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Business and Labor

Advocates Cautiously Laud Bill To Improve Working Conditions for Wildland Firefighters

Firefighters who work on wildland fires and prescribed burns (shown here) can be exposed to high levels of harmful smoke.
Firefighters who work on wildland fires and prescribed burns (shown here) can be exposed to high levels of harmful smoke.

As wildfire seasons become increasingly intense, more focus is being put on the difficult working conditions wildland firefighters deal with. The U.S. Senate has introduced legislation to help, but some firefighters and their advocates say it might not be enough.

Wildland firefighting involves being away from home for weeks at a time, often in unsafe conditions with low pay. The Senate is developing an Energy Infrastructure Act that would moderate hours and increase pay for wildland firefighters.

Riva Duncan, a member of the group Grassroots Wildland Firefighters, says the efforts are a good start to more comprehensive progress.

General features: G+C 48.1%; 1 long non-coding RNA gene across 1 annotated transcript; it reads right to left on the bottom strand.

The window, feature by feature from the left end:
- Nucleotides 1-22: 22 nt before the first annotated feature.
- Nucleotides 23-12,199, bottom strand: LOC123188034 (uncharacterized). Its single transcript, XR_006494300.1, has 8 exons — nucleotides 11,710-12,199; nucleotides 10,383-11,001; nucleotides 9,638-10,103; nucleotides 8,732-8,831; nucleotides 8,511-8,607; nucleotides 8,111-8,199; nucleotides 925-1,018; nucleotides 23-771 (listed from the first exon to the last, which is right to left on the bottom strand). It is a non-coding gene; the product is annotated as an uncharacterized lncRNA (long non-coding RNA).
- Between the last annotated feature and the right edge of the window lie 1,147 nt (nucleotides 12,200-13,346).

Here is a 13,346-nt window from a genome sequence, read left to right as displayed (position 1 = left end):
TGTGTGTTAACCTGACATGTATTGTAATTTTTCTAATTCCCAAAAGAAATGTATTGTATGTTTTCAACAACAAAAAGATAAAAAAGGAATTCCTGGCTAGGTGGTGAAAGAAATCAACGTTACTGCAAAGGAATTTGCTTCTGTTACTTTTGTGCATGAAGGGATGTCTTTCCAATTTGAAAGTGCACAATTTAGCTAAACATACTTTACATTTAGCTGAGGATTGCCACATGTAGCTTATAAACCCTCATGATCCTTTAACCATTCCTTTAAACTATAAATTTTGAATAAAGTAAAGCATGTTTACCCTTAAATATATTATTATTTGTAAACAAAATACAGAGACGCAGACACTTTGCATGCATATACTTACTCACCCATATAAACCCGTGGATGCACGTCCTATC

“We’ve got good momentum," said Duncan. "We believe if this bill becomes law, it might be the catalyst to having then other legislation come through to fill in the gaps that aren’t quite filled with this one.”

Duncan says mental health resources for firefighters need to be improved in future legislation, because firefighters often leave families at home and experience trauma in the field.

Although this wildfire season has intensified the need for firefighters, Duncan says current working conditions have led to firefighters leaving the industry in swarms.

She hopes this new bill might curb the exodus.

“You know, if this gets through to the president’s desk and he signs it, it gives a lot of wildland firefighters hope," she said. "Maybe enough to make the people who are thinking about quitting to stay in a little bit longer to see these reforms come true.”

Duncan says while she was on a fire early in the year when wildfires were sparse, resources were already stretched thin.